What exactly is agile design? Or better yet, what could it be?

Chris just published an article on InfoQ called Refactoring is Not A Substitute for Design about the debate over what role design plays in agile development. The worry is that agile processes shortchange the very principles of good design, because so much of agile happens at the granular level while design is seen as a macro-level activity. But is that the case? Here is the bit that I consider Chris' main point: Big Design Up Front is not design; it is just one way to accomplish design.

Agile practitioners tend to prefer a different approach, in which the current design emerges in response to the actual functionality being supported. The design reacts and adapts to the needs of the system, which itself is constantly evolving and adapting to the needs of the customers.

Chris addresses a common misconception, that foregoing up front design in favor of an agile process is tantamount to no design at all. Yes, yes, agile is anarchistic, the sky is falling, and kids these days listen to the darnedest music, we know, we know.

It strikes me that this type of sea-change has all happened before:

When the first impressionist painters broke the rules by dispensing with classical rendering and embracing naturalistic forms and gestures, a great many people refused to call it "art." But in hindsight, we now recognize the equal level of artistry involved in making art that departed from classical norms. Just because Van Gogh didn't block and draw on the canvas with charcoal before he took up his palette knife didn't mean he lacked an eye for shape, perspective and line: in fact, art students now are taught that "You must know the rules by heart in order to break them."  The expectation now is that artists will be able to break the rules, and thus they are now expected to know these things at the cellular level.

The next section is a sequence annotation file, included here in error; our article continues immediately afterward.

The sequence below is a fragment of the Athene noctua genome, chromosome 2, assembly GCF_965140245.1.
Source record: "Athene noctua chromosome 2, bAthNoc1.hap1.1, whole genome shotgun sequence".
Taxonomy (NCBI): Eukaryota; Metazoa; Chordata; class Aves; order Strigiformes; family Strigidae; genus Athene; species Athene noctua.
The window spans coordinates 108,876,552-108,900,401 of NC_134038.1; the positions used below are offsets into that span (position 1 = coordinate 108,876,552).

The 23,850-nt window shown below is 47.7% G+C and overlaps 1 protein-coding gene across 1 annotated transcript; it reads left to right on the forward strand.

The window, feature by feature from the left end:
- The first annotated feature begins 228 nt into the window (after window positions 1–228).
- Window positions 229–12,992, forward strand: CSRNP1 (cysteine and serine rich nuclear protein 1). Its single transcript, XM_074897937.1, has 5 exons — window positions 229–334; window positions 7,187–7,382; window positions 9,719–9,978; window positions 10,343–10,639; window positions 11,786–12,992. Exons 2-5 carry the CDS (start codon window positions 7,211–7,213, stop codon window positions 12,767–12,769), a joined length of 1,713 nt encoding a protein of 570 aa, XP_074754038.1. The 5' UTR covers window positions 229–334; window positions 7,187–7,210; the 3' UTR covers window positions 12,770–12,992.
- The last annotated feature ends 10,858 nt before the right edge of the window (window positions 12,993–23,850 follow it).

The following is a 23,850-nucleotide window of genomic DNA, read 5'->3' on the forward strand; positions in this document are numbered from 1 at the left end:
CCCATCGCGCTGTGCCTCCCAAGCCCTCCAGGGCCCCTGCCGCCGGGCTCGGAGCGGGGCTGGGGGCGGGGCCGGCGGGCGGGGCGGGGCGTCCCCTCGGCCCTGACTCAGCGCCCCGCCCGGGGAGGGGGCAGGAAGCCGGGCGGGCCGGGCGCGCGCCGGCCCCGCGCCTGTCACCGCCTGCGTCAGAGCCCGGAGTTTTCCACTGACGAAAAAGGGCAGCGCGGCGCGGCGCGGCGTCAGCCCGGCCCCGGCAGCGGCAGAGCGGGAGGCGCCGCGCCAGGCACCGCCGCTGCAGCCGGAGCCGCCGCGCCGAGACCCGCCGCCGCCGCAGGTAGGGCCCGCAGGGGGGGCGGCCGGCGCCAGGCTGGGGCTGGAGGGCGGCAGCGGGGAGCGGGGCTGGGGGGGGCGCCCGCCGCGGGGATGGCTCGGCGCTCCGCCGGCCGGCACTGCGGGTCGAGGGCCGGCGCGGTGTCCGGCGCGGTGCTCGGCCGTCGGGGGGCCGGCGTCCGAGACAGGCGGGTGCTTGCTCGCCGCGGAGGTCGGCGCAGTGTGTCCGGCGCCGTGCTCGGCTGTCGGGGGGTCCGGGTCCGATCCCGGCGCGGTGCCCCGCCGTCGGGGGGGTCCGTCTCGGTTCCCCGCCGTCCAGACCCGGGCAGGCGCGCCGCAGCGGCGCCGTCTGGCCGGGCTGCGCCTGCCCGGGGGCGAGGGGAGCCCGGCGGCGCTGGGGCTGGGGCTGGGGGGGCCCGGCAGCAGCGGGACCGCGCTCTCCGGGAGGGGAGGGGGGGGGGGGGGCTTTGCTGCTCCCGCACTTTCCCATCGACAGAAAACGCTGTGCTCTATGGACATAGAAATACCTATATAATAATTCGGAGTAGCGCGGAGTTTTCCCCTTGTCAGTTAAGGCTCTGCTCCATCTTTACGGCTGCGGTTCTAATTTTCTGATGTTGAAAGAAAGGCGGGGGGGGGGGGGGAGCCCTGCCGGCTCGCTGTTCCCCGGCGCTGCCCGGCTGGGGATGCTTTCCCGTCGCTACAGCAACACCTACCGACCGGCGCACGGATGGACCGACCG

I predict that we'll look back on this change in our attitudes toward design and software in much the same way–we'll think of the curious olden days when developers were seen as code monkeys wrenching on software that someone else designed. By engaging developers in all aspects of coding, and including design and test, agile actually seeks to elevate design and function to a higher level of importance, to where it's part of everyday practice for everyone who writes code.

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